After the initial puzzling observation that greater perceived complexity does not equate to a larger genome [2], it was quickly realized that the non-protein-encoding fraction of the genome comprised sequence types that actually correlated with genome size [3]. Repetitive elements, it was learned, and primarily LTR-retrotransposons in the case of plant genomes, could achieve surprisingly high copy numbers, by themselves accounting for half or more of the genome for species having “large” genomes [4]. Many subsequent studies have demonstrated that the fraction and composition of the genome occupied by these sequences reflects, mechanistically, the antagonistic effects of insertion, due primarily to transposable element (TE) proliferation, and deletion, primarily mediated by unequal intrastrand homologous recombination (i.e., recombination between directly repeated sequences, such as the LTRs of single or adjacent retrotransposons) and illegitimate recombination (i.e., RecA independent recombination capable of deleting sequence intervening regions of microhomology) [57]. To generate the extraordinary range in extant angiosperm genome sizes, it has been reasoned, the magnitude of these mechanisms must also vary among species.

That this is true has now been confirmed in multiple studies involving taxa distributed widely among angiosperms. Most notably, it has become apparent that differential proliferation of TEs explains the majority of genome size differences among species. In the wild rice species Oryza australiensis, for example, amplification of three TEs accounts for a 2-fold increase in genome size [8]. Similarly, evidence from Gossypium (cotton) [9] indicates that the majority of the threefold range in diploid genome sizes may be accounted for by amplification of the Gorge3 gypsy element in the larger genomes (but see below).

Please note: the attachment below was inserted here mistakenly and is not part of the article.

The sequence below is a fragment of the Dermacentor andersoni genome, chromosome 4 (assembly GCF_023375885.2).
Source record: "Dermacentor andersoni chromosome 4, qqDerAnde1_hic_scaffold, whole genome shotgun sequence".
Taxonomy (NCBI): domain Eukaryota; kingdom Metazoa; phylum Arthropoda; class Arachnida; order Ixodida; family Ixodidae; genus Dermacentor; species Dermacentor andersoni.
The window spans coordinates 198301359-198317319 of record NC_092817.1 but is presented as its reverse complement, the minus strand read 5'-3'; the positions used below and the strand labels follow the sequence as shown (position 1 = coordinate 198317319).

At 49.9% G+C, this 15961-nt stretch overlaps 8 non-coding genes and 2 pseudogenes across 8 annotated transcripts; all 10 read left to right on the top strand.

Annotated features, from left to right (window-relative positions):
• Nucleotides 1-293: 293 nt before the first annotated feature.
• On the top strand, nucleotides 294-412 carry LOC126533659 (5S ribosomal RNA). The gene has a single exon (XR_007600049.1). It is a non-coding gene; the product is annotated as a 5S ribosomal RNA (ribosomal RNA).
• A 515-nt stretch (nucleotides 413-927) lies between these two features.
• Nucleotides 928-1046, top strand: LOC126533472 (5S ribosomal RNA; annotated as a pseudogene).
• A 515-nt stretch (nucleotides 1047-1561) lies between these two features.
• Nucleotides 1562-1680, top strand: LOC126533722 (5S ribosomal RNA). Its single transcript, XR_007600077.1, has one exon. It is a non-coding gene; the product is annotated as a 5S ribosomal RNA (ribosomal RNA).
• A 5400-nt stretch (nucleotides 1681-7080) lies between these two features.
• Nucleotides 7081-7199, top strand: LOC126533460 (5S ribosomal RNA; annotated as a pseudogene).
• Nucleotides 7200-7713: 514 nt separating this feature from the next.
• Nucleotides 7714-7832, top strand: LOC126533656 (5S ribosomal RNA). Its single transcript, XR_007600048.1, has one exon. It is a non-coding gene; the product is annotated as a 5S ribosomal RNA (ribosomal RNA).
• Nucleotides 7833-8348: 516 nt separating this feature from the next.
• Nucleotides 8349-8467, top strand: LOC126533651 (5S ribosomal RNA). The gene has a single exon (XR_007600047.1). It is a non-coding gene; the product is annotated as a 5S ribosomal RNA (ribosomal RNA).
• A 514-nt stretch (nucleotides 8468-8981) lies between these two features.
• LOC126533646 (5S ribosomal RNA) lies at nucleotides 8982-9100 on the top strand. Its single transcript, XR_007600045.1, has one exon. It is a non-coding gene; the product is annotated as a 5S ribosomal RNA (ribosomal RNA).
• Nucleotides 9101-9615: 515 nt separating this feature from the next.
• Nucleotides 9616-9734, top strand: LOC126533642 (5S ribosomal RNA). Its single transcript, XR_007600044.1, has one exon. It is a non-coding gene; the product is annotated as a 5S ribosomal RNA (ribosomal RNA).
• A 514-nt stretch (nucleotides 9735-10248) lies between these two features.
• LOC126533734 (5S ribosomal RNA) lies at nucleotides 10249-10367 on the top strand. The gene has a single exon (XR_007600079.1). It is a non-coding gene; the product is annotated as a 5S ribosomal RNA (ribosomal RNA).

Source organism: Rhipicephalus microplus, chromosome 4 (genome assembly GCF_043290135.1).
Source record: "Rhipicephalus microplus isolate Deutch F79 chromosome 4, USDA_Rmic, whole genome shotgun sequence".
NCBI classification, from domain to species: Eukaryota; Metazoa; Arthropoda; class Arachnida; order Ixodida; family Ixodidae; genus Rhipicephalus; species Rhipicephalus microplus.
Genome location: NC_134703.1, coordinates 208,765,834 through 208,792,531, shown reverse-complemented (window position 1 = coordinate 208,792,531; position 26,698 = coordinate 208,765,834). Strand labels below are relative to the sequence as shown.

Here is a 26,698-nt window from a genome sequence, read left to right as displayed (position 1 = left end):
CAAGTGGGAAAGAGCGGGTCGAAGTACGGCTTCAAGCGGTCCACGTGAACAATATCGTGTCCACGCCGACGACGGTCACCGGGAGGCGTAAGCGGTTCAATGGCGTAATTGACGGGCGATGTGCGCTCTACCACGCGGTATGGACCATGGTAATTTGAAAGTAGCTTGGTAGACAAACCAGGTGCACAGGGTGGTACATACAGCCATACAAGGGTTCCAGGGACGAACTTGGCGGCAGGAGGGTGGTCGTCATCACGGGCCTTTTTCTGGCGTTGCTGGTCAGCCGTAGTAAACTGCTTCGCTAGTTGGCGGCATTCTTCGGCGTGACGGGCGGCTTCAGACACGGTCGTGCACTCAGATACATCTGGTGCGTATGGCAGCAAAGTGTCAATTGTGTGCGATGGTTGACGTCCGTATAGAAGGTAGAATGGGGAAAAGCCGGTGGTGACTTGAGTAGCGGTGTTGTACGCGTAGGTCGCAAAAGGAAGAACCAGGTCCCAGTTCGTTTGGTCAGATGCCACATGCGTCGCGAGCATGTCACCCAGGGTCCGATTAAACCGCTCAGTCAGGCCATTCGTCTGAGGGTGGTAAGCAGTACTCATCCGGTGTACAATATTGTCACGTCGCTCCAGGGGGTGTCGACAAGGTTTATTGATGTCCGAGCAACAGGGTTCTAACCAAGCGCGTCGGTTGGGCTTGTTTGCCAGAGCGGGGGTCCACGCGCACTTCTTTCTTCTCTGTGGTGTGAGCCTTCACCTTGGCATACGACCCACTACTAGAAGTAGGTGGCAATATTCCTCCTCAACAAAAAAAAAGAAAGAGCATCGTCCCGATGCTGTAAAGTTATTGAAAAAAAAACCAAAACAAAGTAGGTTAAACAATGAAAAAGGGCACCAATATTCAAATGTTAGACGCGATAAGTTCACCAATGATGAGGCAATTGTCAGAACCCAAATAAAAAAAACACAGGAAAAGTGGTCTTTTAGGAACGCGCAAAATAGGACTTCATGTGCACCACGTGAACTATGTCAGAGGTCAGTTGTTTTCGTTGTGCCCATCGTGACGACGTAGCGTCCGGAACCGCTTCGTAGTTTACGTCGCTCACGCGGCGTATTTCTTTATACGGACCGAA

One important dimension of the foregoing, and other studies, is the realization that TE proliferation is not a constant feature of plant genomes nor of any specific lineage, but that instead it is an episodic or saltational process throughout the angiosperms. Bursts of transposition have been inferred from TE dating analyses in many species [7, 8, 10, 11]. These and other studies also have revealed that different types of TEs (e.g., copia or gypsy LTR retrotransposons) or different subfamilies of a single type (e.g., copia LTR retrotransposons) may episodically proliferate at different times. The result is that lineages experience periodic quantum gains in genome size that are likely controlled by myriad factors (e.g., epigenetics, recombination rate, etc.), which vary by element type/family and, presumably, in response to genomic and environmental factors (e.g., hybridization or environmental stress).